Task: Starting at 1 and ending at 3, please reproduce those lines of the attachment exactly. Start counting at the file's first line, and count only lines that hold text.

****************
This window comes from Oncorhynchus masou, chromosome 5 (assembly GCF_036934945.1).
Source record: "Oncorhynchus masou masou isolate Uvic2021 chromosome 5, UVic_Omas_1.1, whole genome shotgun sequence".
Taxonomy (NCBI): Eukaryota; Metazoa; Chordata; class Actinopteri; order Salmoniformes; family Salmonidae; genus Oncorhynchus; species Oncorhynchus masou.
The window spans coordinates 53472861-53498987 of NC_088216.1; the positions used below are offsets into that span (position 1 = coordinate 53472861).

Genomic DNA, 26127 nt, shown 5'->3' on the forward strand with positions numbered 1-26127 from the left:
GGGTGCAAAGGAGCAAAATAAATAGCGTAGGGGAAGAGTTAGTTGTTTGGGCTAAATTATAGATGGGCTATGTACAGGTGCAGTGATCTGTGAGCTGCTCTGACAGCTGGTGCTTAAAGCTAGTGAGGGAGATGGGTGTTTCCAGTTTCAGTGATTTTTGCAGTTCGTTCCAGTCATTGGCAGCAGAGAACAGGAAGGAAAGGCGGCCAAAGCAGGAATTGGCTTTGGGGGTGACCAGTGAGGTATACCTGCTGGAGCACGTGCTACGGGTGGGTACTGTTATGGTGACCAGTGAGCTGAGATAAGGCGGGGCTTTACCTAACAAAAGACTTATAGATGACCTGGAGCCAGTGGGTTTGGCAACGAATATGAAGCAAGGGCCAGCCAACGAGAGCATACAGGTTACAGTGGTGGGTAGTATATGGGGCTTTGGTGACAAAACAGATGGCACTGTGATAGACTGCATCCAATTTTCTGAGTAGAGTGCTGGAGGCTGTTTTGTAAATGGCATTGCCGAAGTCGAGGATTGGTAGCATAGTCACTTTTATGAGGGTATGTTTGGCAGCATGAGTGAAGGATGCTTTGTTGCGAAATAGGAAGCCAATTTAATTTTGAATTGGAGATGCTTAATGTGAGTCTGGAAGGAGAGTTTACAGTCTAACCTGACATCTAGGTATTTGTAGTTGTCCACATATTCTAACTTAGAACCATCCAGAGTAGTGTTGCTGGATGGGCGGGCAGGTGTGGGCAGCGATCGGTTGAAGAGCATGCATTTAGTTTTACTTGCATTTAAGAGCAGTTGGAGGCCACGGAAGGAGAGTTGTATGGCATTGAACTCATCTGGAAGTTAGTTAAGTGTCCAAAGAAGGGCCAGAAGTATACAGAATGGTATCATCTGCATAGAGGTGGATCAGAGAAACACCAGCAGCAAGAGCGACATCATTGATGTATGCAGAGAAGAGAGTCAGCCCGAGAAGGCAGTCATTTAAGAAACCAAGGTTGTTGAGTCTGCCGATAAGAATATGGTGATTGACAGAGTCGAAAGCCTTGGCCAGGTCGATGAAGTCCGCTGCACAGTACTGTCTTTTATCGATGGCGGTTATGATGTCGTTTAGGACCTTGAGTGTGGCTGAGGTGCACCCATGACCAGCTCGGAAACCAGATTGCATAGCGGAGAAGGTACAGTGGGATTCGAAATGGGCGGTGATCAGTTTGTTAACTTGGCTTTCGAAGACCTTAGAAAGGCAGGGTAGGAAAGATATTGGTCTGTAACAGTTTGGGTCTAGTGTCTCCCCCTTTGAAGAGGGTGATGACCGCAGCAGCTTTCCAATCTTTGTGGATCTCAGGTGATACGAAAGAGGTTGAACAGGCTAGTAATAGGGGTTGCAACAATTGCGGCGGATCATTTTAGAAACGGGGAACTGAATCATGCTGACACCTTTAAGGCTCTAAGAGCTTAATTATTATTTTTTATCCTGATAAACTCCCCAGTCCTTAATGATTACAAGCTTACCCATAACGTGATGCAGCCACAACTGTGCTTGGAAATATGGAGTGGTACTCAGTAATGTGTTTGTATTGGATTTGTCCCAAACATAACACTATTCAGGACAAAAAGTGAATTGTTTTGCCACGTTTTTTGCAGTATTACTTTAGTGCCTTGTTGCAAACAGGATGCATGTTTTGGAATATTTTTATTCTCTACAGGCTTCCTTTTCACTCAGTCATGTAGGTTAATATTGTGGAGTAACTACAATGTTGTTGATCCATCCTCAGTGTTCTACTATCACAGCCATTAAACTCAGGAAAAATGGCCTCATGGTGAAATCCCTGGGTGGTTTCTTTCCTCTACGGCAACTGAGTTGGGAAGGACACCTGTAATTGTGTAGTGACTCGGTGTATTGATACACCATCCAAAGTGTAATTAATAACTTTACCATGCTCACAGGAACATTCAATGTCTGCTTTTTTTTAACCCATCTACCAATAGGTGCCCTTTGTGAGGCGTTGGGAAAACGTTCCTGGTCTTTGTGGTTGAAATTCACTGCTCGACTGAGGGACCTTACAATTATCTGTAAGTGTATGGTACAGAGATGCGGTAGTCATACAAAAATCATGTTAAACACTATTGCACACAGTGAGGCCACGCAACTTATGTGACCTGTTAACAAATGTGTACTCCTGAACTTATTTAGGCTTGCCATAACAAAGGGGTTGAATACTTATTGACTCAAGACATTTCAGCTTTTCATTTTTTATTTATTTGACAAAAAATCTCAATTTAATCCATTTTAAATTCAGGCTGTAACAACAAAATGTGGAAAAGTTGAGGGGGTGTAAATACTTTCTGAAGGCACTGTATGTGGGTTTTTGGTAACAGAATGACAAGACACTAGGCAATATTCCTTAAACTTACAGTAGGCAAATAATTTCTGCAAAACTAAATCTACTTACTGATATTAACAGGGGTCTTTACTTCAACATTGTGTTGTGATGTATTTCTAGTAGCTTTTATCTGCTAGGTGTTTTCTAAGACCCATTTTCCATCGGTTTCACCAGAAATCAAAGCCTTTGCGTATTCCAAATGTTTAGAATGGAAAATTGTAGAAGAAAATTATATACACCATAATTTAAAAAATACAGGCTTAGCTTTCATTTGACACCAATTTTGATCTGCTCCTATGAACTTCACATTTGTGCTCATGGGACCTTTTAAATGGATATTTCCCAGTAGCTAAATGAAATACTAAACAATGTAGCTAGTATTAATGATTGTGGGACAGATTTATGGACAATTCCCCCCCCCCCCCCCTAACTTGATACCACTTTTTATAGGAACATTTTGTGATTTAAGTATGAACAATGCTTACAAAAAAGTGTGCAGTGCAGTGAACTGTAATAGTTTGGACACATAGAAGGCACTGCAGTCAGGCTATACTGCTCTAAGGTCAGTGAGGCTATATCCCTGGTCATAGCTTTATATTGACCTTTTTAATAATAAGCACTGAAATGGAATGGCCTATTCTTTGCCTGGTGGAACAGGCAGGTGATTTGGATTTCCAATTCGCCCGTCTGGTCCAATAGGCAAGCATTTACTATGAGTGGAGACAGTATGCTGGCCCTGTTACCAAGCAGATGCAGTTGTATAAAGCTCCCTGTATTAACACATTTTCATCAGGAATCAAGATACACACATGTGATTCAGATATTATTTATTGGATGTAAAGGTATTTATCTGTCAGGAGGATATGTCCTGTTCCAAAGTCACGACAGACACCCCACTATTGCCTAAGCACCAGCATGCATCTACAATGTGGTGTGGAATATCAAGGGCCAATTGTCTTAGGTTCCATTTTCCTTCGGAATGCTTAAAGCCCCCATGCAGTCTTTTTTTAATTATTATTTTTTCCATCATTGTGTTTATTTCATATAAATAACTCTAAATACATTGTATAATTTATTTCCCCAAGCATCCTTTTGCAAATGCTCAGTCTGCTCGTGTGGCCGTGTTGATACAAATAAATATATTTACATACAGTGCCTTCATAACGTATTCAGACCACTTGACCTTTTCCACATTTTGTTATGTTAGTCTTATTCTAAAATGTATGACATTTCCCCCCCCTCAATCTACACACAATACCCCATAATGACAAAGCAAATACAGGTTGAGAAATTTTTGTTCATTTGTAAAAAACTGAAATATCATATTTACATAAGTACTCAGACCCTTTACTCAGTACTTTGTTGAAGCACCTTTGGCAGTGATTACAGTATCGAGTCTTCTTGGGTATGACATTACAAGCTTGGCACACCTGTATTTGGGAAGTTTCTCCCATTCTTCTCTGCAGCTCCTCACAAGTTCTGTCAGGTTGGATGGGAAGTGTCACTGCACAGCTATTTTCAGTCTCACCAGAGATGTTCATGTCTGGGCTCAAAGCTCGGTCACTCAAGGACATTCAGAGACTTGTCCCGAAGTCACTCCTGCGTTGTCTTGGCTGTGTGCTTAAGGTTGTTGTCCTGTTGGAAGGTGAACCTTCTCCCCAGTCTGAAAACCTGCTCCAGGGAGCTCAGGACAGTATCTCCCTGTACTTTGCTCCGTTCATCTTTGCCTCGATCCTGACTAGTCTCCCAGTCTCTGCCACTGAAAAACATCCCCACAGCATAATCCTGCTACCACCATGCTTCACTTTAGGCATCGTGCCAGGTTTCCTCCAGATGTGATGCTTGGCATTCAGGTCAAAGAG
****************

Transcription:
This window comes from Oncorhynchus masou, chromosome 5 (assembly GCF_036934945.1).
Source record: "Oncorhynchus masou masou isolate Uvic2021 chromosome 5, UVic_Omas_1.1, whole genome shotgun sequence".
Taxonomy (NCBI): Eukaryota; Metazoa; Chordata; class Actinopteri; order Salmoniformes; family Salmonidae; genus Oncorhynchus; species Oncorhynchus masou.